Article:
PRI USA’s Ho’olehua Permaculture Center, Island of Molokai, Hawaii
Instructor – Andrew Jones
March 30 – April 11, 2009
Be a part of agricultural history in the making as the Permaculture Research Institute USA launches its first PDC at the Ho’olehua Permaculture Center, on the Island of Moloka’i. Hawaii is best known for its endless white sand beaches, lush tropical rainforests and prime surfing opportunities – a place where people go to “get away from it all” and leave the stresses of a modern hectic lifestyle behind. The Island of Moloka’i is the perfect answer.
Arriving on Molokai, also known as ‘the Friendly Isle’, you’ll be greeted with much Aloha. In return, locals expect visitors to respect the island’s much slower lifestyle – “island time”. There are no traffic lights, the highest posted speed anywhere on the island is 45mph (most places less), there are no shopping malls, no building is taller than a palm tree and ‘Aloha’ is a way of life.
Molokai is also blessed with diverse natural and cultural abundance, including lush rainforests, majestic waterfalls, secret swimming holes, deserted beaches, a unique blend of imported and endemic wildlife, spirited grave sites, authentic Polynesian music and food, multi-generational Hawaiian farms, traditional fish ponds, an isolated leper colony and lots of local personality and humor.
Evidenced by the dozens of ancient fishponds found along the southern coast of the island, Moloka’i is the home to the largest population of kanaka maoli (Native Hawaiians). There are approximately 25,769 acres of Hawaiian Homelands on the Island, divided into 5 separate homesteads. The Ho’olehua-Pala’au homestead contains approximately 13,820 acres of these homelands. Ho’olehua was one of the first homelands settled after the passage of the Hawaiian Homes commission Act in 1921.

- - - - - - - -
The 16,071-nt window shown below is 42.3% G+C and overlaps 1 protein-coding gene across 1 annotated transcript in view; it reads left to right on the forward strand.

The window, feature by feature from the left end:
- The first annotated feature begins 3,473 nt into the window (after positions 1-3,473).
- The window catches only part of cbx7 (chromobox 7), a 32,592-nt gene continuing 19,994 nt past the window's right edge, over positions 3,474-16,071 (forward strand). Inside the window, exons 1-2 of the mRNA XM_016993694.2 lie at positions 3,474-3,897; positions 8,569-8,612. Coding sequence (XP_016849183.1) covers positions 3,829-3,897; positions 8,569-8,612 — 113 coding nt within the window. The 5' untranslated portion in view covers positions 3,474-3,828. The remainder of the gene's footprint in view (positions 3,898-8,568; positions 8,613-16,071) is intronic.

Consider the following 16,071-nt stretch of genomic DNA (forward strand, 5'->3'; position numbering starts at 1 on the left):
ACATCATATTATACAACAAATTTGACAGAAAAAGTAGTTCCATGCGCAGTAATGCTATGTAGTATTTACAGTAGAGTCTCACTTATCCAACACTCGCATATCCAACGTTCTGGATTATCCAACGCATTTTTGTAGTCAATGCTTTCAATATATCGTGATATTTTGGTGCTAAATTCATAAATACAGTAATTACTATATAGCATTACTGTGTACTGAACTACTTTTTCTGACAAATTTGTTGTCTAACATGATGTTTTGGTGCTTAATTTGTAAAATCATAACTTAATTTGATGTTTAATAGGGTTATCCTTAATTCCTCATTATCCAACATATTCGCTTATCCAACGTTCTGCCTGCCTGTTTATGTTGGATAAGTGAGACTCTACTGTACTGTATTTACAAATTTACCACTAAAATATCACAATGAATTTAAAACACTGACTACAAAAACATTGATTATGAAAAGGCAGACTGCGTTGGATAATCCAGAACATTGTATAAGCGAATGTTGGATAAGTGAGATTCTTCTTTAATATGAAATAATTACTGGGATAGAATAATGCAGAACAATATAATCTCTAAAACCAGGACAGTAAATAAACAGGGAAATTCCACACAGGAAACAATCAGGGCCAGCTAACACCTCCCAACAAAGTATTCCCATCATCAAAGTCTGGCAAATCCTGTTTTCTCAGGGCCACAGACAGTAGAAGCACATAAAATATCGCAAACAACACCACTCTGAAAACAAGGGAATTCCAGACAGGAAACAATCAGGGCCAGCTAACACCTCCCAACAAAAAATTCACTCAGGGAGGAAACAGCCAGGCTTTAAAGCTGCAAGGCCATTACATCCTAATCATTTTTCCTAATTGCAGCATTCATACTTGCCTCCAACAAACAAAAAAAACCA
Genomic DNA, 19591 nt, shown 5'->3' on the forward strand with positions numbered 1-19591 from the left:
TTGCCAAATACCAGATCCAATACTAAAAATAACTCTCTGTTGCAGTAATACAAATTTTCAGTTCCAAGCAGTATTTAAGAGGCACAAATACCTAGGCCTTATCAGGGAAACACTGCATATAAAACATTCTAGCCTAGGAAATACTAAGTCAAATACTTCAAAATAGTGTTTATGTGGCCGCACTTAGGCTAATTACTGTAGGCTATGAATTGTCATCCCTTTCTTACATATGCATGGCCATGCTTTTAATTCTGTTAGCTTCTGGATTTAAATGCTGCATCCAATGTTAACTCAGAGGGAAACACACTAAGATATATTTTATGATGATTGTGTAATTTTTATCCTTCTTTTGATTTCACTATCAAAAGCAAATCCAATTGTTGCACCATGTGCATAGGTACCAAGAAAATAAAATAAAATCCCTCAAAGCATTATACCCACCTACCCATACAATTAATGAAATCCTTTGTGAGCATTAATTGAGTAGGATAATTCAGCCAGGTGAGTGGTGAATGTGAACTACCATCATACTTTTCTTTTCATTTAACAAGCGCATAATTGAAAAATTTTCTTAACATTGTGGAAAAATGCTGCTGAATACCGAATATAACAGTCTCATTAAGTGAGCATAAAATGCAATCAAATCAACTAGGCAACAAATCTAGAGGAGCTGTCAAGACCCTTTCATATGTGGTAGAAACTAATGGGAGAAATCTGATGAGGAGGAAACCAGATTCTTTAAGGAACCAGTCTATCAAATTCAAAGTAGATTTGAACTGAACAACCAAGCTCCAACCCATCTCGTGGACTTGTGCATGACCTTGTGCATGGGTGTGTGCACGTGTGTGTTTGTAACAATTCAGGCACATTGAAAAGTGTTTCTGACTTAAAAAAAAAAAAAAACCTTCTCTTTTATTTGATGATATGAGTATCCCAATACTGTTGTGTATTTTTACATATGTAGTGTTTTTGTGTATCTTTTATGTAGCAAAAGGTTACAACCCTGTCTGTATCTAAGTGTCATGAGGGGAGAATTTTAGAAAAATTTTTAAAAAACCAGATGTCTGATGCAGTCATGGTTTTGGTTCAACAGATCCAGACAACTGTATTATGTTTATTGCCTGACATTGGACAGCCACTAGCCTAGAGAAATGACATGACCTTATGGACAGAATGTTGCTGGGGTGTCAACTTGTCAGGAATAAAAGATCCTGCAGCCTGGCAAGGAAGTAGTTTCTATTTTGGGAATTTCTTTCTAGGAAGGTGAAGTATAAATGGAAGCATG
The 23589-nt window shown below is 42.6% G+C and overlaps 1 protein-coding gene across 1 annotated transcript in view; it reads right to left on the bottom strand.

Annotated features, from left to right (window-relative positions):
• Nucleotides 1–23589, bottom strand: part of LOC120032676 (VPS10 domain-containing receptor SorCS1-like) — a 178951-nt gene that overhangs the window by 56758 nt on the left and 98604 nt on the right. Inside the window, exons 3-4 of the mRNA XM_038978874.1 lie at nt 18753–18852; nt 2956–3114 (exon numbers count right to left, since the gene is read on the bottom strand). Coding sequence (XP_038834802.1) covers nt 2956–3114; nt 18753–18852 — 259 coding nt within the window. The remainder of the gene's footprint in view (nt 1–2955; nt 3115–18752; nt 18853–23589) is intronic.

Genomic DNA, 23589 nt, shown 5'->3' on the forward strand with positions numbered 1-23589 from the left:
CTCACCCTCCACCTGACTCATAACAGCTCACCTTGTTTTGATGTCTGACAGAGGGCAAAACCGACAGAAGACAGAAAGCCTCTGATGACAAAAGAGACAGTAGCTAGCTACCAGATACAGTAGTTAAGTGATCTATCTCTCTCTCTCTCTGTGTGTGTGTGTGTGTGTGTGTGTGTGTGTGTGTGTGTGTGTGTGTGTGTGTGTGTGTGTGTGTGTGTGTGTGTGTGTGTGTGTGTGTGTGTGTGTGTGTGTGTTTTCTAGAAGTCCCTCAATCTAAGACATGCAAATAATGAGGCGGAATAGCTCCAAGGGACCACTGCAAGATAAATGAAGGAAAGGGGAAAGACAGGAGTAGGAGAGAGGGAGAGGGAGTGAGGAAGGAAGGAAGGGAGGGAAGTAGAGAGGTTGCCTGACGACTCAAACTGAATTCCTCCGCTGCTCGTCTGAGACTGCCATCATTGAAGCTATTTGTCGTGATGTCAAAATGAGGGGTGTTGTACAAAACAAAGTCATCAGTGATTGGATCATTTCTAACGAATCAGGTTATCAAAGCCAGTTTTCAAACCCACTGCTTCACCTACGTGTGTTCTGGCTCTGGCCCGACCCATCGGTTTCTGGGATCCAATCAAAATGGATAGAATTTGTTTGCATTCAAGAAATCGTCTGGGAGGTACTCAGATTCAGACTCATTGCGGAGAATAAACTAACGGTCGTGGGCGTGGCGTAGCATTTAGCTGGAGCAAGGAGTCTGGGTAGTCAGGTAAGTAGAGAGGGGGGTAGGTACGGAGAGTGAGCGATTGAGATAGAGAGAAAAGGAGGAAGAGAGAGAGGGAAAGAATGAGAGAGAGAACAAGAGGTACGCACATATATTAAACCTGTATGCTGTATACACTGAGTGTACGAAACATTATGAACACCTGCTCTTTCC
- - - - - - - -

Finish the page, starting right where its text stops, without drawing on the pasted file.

The PRI USA Ho’olehua Permaculture Center
Ho’olehua Permaculture Center is a model Permaculture farm and education center, within the Ho’olehua Homestead. The seeds of Permaculture were first planted on Moloka’i in the 1980’s and 90’s with Bill Mollison’s work on the isolated Kalaupapa Peninsula. The aim of this project is to expand on the original effort by making a replicable model for other Hawaiian Homeland sites to aid Native Hawaiian beneficiaries in the ecological and economical setup of their lands. The traditional Native Hawaiian agricultural practices are highly integrated and sustainable. This project represents a return to this cultural heritage, combined with modern eco-engineering and sustainable design solutions.
This PDC is a rare opportunity to experience the farming culture on Hawaiian Homelands. Because this project is in the beginning stages, it is a great chance to help design and be a part of the initial setup of an education center. This site is not without challenges, however. Much of the island has been experiencing severe drought. And, due to the rural status of the island, coupled with the current state of the economy, jobs are few. It is our hope that applying the tools of Permaculture to create a smart, environmentally and economically sustainable design for the site will help to overcome these obstacles.
We will also be documenting this project for future PRI videos, including one on how to set up an education center.
Course instructor, Andrew Jones, certified Permaculture designer and board member of the Permaculure Research Institute USA, brings a combined set of skills in Permaculture design and implementation, international aid and development, natural health and wellness & sustainable business. He has worked internationally for the past 15 years and combines diverse disciplines.
To register for this course, visit PRI USA’s course listings
Whether you take this course for a vacation, for learning or a little of both – you are sure to go away with an unforgettable experience.
You can also download a course brochure (2mb PDF).
Aloha & Mahalo